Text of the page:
As he sat in a Stockton hotel room in mid-September, Carlos Armendariz was all smiles as he received an offer he knew he couldn't accept.
While preparing for a road matchup with Pacific, Armendariz, a sophomore midfielder for the Cal State Bakersfield men's soccer team, was informed he was one of just four athletes who'd received an invitation to try out for United States Men's National Futsal Team in Philadelphia.
If selected, he would join the roster for the 2020 FIFA Futsal World Cup in Lithuania.
Futsal, a fast-paced, five-on-five indoor version of soccer, has been a big part of life for the Armendariz family for over 20 years. Armendariz's father, Carlos Sr., began playing in 1995 in their hometown of San Francisco, as it began to spread in popularity throughout Northern California.
Carlos Sr. eventually participated in national tournaments in places like Minnesota and Georgia, before stepping away in 2008 to help his son with his own athletic ambitions.
Though soccer has always been the first love of Carlos Jr., he says the fast-paced nature of Futsal, which doesn't allow players to possess the ball for more than four seconds, helped sharpen his skills on the soccer field, while giving him a chance to show off his abilities on an international stage.
Thus far, Armendariz has played in three tournaments in Spain and even competed at the 2016 U17 International Futsal World Cup in Scotland, where he and the U.S. team took second place.
This exposure helped catch the attention of coaches from the National Team, who brought forth a wave of emotion in Armendariz when they told him he could try out for their roster.
"I got a sense of chills," he said. "It caught me by surprise and it's a big honor that I was able to get called up."
There was only one problem.
National Team tryouts are scheduled from Oct. 25-27, which would force Armendariz to be away from the Roadrunners for two late-season conference matches against Incarnate Word and Texas Rio Grande Valley.
While honored to be asked to represent his country, Armendariz elected to stay with his Roadrunner teammates, saying the decision ultimately wasn't a difficult one.
“We have a goal set here to make the second round of the NCAA National Tournament," he said. "And we need every player on our roster to be here to make it happen. It’s more important right now for me to stay with the team.”
After a 1-6 start, the Roadrunners picked up a little steam last week with a pair of conference wins over UNLV (1-0) and Grand Canyon (2-1). They look look to improve to 3-1 in WAC play when they travel to face conference co-leader Utah Valley Thursday.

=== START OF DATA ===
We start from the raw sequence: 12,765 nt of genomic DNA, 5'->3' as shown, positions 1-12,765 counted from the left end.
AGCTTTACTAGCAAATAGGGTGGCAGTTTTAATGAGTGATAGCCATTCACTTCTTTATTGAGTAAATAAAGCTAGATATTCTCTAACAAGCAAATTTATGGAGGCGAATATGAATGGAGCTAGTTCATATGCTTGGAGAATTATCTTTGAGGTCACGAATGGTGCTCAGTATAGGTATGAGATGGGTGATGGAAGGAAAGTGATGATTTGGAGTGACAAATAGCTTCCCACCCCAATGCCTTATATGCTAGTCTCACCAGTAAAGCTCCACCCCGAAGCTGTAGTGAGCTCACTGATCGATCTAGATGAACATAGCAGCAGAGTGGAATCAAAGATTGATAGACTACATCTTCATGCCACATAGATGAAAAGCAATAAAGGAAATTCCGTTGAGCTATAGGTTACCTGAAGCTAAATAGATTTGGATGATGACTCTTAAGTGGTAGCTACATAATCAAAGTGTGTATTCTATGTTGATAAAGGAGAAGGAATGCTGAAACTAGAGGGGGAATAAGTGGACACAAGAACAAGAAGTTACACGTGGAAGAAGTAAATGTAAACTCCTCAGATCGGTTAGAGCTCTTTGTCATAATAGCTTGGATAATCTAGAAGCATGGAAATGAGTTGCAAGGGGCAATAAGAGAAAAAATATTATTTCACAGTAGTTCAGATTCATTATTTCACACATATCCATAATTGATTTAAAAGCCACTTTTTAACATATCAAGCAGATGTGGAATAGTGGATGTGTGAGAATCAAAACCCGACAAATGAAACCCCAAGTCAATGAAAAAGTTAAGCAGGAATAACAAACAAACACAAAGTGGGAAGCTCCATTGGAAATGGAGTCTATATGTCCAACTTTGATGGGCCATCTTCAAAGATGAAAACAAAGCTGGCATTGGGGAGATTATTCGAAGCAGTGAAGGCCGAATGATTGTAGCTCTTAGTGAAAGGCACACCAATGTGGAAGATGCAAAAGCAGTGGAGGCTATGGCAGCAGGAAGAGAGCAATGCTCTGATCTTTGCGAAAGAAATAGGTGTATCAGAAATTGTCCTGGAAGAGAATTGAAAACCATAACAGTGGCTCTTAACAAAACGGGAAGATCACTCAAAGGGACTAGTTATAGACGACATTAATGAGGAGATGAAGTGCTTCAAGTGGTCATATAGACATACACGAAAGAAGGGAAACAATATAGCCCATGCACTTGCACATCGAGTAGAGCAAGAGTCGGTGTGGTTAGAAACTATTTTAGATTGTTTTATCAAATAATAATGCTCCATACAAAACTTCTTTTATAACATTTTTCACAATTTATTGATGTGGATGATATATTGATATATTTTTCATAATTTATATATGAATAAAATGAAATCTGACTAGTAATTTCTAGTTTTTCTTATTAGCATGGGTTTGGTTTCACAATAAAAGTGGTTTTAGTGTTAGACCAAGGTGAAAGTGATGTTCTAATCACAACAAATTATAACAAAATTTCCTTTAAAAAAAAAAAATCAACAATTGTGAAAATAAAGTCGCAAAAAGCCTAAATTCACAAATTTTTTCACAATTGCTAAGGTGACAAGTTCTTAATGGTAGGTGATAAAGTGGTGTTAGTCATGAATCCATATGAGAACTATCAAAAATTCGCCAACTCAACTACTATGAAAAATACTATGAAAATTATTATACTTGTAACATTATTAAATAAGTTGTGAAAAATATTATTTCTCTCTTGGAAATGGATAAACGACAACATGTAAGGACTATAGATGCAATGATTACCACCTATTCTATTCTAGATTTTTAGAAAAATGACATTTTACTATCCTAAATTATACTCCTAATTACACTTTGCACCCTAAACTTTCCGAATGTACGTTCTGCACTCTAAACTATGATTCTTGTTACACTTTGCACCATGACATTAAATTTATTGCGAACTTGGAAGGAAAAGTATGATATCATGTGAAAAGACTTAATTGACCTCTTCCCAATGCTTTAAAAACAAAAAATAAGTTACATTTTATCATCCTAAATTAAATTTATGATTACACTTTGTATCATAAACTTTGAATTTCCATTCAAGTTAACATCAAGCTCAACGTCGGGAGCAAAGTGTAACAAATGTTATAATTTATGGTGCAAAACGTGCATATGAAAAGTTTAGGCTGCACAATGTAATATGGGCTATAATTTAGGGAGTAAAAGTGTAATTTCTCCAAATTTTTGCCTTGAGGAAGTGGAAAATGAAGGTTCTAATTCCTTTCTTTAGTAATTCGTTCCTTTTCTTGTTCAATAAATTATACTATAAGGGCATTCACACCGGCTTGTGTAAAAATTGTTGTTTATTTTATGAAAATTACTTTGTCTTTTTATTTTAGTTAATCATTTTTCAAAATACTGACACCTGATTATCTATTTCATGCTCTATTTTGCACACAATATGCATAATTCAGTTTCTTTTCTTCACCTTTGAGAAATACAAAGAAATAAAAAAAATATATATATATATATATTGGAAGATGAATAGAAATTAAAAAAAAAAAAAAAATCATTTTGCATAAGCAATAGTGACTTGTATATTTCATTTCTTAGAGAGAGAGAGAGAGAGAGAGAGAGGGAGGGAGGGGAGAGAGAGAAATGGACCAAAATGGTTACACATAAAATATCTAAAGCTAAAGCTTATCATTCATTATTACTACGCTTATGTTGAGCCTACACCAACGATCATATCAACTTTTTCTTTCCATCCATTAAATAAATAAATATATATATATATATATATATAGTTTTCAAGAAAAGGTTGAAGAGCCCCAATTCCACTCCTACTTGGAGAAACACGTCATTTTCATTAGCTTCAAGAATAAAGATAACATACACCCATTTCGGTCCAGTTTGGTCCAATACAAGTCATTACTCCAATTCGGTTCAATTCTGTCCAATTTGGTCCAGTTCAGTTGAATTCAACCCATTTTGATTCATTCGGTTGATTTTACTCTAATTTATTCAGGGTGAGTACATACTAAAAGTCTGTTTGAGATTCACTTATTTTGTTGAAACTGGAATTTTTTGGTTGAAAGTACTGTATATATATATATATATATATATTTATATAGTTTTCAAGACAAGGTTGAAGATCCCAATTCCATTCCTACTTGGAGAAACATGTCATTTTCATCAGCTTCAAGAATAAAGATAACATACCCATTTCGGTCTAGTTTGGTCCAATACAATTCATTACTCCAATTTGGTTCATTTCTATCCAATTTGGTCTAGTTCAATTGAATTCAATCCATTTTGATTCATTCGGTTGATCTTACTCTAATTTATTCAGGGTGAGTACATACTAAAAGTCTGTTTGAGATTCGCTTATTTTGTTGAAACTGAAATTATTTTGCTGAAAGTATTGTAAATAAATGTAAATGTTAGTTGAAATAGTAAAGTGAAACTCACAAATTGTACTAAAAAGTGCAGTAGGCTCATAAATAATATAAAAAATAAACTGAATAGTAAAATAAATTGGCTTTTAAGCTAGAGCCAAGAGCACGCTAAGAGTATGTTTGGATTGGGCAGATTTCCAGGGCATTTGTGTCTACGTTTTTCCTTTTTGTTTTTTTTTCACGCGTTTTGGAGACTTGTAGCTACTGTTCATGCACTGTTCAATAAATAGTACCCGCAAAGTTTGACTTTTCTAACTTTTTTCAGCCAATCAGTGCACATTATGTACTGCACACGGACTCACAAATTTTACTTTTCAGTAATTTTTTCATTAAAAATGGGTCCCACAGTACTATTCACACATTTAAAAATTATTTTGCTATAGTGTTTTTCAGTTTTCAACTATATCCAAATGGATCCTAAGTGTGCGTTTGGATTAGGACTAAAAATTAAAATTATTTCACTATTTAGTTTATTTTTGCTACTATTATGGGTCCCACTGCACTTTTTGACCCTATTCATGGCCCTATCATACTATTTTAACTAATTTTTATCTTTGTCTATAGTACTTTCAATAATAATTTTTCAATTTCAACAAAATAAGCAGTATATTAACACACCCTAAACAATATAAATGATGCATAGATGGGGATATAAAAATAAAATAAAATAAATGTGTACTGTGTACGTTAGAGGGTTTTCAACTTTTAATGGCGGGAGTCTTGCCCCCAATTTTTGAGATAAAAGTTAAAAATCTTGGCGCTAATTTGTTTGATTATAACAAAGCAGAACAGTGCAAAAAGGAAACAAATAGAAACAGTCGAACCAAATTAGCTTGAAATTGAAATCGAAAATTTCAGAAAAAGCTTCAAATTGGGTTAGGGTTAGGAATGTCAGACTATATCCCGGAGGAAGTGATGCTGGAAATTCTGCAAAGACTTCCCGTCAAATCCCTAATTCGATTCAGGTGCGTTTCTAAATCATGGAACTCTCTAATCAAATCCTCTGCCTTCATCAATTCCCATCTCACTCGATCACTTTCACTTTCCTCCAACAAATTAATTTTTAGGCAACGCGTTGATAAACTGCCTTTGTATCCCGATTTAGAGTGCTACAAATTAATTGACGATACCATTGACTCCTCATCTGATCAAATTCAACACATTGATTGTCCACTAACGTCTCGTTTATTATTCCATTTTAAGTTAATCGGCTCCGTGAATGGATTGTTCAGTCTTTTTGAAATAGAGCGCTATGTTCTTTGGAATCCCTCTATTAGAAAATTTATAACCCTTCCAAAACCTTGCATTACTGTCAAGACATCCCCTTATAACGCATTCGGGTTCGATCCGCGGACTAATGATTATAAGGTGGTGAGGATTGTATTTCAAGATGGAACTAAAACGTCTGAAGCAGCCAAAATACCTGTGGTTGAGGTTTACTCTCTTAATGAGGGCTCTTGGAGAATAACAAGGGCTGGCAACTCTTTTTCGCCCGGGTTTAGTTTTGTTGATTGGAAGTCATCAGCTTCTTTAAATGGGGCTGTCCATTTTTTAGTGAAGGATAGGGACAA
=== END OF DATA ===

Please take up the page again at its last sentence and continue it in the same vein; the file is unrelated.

Armendariz is currently tied for second on the Roadrunners with three goals and has played a team-high 814 minutes. This comes after a freshman season where he played in just three games and attempted only one shot.
Aside from helping CSUB on its NCAA Tournament quest, Armendariz believes there will also be long-term benefits to passing on the National Team tryout. Hoping to play soccer "until it's not in my hands anymore," he says staying in an 11-on-11 environment will better serve his aspirations to play the sport professionally.
Part of the sting has also been lessened by the fact that he gets to return to Spain this winter, where he'll compete with the San Francisco-based Futsal Without Borders in the World Futsal Cup in Barcelona from Dec. 26-31.
And though some may have viewed the National Team tryout as a once-in-a-lifetime opportunity, Armendariz isn't one of those people. Having already proven he's capable of playing at one of the highest levels of the sport, he suspects there will be similar opportunities in his future.
“My confidence right now is super high," he said. "I did say no, but they called me up. And just being able to be called up by your national team shows that your name’s up there. It’s put pride in myself that I know if I keep working the same way, I’m going to get that call up again.”
He father says there's no reason to question his confidence.
Despite barely playing in 2018, Carlos Sr. says Carlos Jr. came home over the summer and vowed that not only would he get more playing time this season, but would also be named a team captain, even though he was only a sophomore.
Both goals were accomplished, a common theme that Carlos Sr. believes will continue in his son's athletic future.
"When he says he's going to do something, he always accomplishes what he says," the elder Armendariz said. "Ever since he was a little kid, he's always told us 'This is my next step, I'm going to do it.' And he always comes through."